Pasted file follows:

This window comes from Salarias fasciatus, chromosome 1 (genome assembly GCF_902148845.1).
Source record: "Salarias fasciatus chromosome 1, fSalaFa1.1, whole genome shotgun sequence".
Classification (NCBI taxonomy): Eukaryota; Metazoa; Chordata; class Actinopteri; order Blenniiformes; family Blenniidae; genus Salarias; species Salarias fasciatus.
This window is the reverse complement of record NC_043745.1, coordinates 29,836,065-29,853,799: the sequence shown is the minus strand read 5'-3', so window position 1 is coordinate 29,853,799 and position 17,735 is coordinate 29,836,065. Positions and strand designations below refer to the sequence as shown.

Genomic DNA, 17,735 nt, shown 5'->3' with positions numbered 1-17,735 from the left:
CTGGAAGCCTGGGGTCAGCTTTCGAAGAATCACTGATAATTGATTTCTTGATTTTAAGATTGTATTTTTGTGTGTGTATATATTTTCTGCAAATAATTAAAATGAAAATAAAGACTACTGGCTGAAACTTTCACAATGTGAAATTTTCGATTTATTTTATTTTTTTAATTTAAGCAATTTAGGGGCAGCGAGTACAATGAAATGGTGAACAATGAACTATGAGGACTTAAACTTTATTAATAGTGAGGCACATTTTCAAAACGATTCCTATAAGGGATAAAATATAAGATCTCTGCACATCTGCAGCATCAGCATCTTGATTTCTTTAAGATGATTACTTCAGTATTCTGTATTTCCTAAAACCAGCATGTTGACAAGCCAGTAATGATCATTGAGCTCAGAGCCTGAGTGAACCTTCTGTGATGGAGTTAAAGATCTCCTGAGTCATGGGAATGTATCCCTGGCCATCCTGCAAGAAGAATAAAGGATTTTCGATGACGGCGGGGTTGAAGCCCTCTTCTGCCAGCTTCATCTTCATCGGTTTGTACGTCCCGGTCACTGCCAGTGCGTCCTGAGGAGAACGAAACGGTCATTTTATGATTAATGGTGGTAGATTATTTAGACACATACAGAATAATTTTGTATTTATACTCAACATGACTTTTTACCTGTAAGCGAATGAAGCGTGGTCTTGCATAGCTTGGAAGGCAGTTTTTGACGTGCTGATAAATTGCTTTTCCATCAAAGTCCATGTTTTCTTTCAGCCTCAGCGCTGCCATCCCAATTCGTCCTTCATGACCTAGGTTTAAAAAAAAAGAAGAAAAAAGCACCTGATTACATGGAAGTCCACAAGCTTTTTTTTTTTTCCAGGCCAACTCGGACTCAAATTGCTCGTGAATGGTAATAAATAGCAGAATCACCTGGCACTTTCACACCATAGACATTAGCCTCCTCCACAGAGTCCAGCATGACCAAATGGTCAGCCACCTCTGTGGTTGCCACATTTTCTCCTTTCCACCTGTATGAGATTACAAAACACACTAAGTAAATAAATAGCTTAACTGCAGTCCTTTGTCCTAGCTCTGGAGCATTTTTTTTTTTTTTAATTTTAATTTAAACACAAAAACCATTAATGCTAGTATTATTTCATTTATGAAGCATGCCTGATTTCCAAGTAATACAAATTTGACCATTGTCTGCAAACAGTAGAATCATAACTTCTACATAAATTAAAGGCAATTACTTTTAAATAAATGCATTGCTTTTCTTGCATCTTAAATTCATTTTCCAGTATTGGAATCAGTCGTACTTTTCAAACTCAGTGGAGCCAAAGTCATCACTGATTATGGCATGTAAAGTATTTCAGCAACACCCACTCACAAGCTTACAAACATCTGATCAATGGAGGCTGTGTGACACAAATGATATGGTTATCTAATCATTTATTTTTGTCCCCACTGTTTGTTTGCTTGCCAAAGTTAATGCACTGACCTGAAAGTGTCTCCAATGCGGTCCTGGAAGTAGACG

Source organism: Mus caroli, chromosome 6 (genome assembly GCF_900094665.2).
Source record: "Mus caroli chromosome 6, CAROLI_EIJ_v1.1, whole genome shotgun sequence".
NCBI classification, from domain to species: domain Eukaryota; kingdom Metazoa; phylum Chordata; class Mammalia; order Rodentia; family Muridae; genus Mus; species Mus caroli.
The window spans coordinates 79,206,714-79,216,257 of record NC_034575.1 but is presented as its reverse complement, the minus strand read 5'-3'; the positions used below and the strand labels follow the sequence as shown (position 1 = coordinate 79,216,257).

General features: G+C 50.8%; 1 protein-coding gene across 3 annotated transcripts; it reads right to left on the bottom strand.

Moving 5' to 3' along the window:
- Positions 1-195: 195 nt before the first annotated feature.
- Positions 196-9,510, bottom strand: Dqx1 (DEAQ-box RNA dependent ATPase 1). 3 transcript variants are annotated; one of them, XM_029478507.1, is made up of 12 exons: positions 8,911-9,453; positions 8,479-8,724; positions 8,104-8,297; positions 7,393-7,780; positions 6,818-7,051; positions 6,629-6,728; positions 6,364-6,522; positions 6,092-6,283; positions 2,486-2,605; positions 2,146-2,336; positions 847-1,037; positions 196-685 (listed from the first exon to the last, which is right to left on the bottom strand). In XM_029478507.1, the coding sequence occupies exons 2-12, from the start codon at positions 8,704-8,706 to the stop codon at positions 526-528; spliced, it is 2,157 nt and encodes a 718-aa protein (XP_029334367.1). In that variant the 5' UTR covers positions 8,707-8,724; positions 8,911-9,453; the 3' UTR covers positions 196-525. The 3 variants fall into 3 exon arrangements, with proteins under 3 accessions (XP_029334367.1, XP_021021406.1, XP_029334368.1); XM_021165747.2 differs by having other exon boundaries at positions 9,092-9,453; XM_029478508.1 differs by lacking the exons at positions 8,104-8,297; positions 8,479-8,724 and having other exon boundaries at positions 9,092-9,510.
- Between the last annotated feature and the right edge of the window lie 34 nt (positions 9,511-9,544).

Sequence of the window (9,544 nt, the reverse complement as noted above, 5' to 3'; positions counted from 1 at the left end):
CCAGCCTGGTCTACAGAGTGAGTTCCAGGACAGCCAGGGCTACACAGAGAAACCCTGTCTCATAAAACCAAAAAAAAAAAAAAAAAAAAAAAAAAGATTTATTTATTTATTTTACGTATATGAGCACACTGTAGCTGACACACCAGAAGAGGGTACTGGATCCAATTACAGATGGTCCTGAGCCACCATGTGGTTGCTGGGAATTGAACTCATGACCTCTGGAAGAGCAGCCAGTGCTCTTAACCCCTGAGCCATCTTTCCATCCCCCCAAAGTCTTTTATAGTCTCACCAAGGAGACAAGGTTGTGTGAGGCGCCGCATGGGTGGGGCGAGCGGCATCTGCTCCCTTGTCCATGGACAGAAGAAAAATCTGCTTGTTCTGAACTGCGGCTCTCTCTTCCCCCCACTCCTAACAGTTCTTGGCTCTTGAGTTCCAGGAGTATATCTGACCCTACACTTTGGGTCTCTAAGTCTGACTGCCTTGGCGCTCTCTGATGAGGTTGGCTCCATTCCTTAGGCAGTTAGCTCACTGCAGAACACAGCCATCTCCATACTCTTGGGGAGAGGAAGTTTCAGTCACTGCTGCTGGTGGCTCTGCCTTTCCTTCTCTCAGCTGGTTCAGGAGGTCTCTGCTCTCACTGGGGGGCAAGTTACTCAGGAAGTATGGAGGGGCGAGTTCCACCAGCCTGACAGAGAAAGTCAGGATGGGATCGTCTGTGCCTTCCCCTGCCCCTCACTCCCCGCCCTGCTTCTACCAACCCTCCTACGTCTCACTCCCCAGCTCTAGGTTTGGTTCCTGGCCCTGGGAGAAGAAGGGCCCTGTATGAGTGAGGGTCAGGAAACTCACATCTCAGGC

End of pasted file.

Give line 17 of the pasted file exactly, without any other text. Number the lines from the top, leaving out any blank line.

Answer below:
CCAGCCTGGTCTACAGAGTGAGTTCCAGGACAGCCAGGGCTACACAGAGAAACCCTGTCTCATAAAACCAAAAAAAAAAAAAAAAAAAAAAAAAAGATTTATTTATTTATTTTACGTATATGAGCACACTGTAGCTGACACACCAGAAGAGGGTACTGGATCCAATTACAGATGGTCCTGAGCCACCATGTGGTTGCTGGGAATTGAACTCATGACCTCTGGAAGAGCAGCCAGTGCTCTTAACCCCTGAGCCATCTTTCCATCCCCCCAAAGTCTTTTATAGTCTCACCAAGGAGACAAGGTTGTGTGAGGCGCCGCATGGGTGGGGCGAGCGGCATCTGCTCCCTTGTCCATGGACAGAAGAAAAATCTGCTTGTTCTGAACTGCGGCTCTCTCTTCCCCCCACTCCTAACAGTTCTTGGCTCTTGAGTTCCAGGAGTATATCTGACCCTACACTTTGGGTCTCTAAGTCTGACTGCCTTGGCGCTCTCTGATGAGGTTGGCTCCATTCCTTAGGCAGTTAGCTCACTGCAGAACACAGCCATCTCCATACTCTTGGGGAGAGGAAGTTTCAGTCACTGCTGCTGGTGGCTCTGCCTTTCCTTCTCTCAGCTGGTTCAGGAGGTCTCTGCTCTCACTGGGGGGCAAGTTACTCAGGAAGTATGGAGGGGCGAGTTCCACCAGCCTGACAGAGAAAGTCAGGATGGGATCGTCTGTGCCTTCCCCTGCCCCTCACTCCCCGCCCTGCTTCTACCAACCCTCCTACGTCTCACTCCCCAGCTCTAGGTTTGGTTCCTGGCCCTGGGAGAAGAAGGGCCCTGTATGAGTGAGGGTCAGGAAACTCACATCTCAGGC